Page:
Johnson: “So much of generational wealth is about estate planning. Where or to whom do you want your money and assets to go when you’re no longer here? But for LGBTQ+ people, there are unique hurdles to navigate in the estate planning process. Legal inequalities, non-traditional family structures and other factors can make an already daunting process especially difficult.

“I recommend partnering with an attorney who specializes in LGBTQ+ estate planning. They can help you create documents like a will, a living trust, a power of attorney and other legal documents that will help ensure that the wealth you acquire while you’re alive is seamlessly passed on to your successors and beneficiaries.”

What are some of the financial hurdles LGBTQ+ couples may face as they’re planning to grow their families? How would you advise preparing for those hurdles?

Bitches Get Riches: “Having children is heckin’ expensive in the U.S., especially if you’re adopting, using a surrogate or going through in vitro fertilization, as many LGBTQ+ couples do. On top of that, many states require that these couples take extra legal precautions to ensure the security of their family units (imagine having to “adopt” your own child!).

“The first thing you should do is build a network of people you can turn to for advice and help. Find groups and subreddits where you can lurk and start to gain insights. When the time is right, invest in good legal help from a family lawyer who understands the needs of the LGBTQ+ community. Family law is complicated and subject to change, and we still don’t have the rights that all cishet couples are granted automatically, but you can’t fuck around with your legal rights to your own children.”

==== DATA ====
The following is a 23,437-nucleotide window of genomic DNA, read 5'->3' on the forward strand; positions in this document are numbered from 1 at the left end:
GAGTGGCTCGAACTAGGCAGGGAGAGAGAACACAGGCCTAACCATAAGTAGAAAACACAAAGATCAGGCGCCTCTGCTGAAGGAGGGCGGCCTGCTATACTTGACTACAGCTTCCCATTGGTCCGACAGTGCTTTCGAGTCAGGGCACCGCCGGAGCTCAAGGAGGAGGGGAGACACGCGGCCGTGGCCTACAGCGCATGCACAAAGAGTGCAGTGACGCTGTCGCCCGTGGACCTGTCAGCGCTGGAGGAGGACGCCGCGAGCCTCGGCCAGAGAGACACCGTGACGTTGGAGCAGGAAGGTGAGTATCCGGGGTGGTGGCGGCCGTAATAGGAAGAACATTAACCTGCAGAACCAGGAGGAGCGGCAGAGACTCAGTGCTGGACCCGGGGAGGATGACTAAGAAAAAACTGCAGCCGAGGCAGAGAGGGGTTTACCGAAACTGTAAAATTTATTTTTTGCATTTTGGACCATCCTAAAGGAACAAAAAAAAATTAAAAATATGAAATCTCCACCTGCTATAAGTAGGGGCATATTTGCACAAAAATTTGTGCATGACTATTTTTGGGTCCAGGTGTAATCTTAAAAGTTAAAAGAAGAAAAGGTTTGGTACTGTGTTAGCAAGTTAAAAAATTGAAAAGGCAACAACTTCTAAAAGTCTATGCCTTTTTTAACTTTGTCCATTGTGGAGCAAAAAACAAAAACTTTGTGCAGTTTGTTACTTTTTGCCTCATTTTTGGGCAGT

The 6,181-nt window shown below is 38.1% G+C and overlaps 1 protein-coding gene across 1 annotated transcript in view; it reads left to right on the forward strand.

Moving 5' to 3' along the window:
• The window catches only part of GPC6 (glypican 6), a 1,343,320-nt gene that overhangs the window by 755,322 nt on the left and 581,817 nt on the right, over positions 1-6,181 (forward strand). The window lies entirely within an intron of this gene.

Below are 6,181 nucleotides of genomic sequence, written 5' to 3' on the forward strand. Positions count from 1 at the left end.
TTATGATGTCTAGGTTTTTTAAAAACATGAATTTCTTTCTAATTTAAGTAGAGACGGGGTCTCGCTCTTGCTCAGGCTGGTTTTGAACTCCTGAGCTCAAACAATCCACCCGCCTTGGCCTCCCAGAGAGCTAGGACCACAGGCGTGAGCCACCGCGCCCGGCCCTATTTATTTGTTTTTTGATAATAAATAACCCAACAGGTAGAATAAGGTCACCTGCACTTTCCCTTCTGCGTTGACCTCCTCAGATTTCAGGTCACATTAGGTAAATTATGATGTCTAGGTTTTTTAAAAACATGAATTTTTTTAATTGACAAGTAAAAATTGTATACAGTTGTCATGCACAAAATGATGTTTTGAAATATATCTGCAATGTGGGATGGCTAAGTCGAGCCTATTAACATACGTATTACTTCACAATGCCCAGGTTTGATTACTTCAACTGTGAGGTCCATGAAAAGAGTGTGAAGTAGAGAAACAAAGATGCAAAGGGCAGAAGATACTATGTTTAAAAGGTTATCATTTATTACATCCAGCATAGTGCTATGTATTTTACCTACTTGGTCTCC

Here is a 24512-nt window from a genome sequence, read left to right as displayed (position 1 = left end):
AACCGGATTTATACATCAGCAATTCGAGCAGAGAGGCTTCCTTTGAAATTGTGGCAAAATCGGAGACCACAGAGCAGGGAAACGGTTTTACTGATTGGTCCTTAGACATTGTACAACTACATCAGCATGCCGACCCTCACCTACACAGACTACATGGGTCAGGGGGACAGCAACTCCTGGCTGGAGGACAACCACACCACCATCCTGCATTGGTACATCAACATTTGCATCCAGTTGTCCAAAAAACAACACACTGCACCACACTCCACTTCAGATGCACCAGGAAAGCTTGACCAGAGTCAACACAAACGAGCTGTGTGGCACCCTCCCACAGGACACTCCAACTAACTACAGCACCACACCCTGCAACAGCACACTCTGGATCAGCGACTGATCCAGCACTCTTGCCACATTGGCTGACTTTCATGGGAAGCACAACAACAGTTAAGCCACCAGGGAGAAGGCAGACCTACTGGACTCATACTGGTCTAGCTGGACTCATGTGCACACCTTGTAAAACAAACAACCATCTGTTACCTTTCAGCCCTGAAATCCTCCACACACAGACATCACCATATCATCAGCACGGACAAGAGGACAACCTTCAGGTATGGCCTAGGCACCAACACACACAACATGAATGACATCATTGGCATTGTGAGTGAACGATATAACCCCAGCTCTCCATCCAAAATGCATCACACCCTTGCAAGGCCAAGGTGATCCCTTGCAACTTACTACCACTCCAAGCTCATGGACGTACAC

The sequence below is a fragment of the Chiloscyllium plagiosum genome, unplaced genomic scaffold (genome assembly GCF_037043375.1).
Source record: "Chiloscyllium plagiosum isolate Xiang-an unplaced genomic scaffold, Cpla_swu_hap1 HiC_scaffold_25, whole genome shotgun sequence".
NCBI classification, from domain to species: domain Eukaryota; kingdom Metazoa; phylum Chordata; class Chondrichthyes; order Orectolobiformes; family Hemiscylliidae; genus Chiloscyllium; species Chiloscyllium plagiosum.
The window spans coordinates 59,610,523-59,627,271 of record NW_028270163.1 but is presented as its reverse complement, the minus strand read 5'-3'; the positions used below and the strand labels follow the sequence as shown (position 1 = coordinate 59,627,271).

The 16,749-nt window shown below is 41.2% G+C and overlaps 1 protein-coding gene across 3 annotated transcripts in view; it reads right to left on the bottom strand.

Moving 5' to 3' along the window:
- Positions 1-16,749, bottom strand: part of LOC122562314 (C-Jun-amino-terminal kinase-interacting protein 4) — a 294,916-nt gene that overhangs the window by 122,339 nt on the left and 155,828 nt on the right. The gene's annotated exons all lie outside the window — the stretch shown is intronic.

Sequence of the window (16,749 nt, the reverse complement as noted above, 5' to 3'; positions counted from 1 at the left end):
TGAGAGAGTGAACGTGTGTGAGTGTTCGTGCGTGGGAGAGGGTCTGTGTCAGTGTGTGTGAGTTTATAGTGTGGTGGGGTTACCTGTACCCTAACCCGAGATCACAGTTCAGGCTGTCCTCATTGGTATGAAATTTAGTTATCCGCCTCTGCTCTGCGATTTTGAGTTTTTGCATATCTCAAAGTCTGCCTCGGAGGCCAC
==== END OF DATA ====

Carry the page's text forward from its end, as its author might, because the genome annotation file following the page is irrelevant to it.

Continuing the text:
Perez: “Healthcare costs, childcare costs and delaying retirement savings or purchasing a home are some hurdles couples often face. My wife and I had to deal with the cost of fertility and the trade-off of eventually buying another home. We sold our first home and moved back into an apartment to try to save a little money to prepare for our fertility journey that came with its own set of hurdles since insurance wouldn’t cover a lot of things because we are a same-sex couple.

“Understanding what areas you can save money in now in terms of your household budget and finding an employer offering inclusive healthcare benefits can help ease costs. Creating a separate savings account for your family journey can also be helpful because it enables you to prioritize it.”

More about the influencers

K. Kenneth Davis, also known as “The Trans Capitalist,” is a financial literacy activist and financial coach. Kenneth is committed to educating and empowering the LGBTQ+ community and is heavily focused on serving trans people of color to help end systemic poverty and economic discrimination in these communities.

Daniella Flores is the founder and creator of an award-winning money, career and side-hustle resource platform. They help neurodivergent and LGBTQ+ folks get paid what they want, work how they want and build the life they deserve.

Carmen Perez is the creator of Make Real Cents, an online money platform dedicated to teaching individuals personal finance. She is also the founder and CEO of Much, a social money management platform for individuals needing extra help getting on track with their finances.

David and John Auten-Schneider are the Debt Free Guys and hosts of the Queer Money® podcast. They help queer people (and allies) live fabulously not fabulously broke. They’ve worked with some of the leading LGBTQ+ non-profits, from The Trevor Project to Out & Equal.

Travers Johnson is the founder and CEO of Queerency, an LGBTQ+ business media startup. He spills the tea on the queer economy each week in his newsletter “The Balance Sheet,” and is the creator of LGBTQ+ Business Week, an annual seven-day celebration of queer-owned businesses (Nov. 1-7).

Piggy and Kitty are the reclusive geniuses behind the popular blog and podcast, Bitches Get Riches. They are optimistic, financially solvent, 30-something feminist killjoys who are teaching young people how to become competent adults in their finances, careers and personal lives.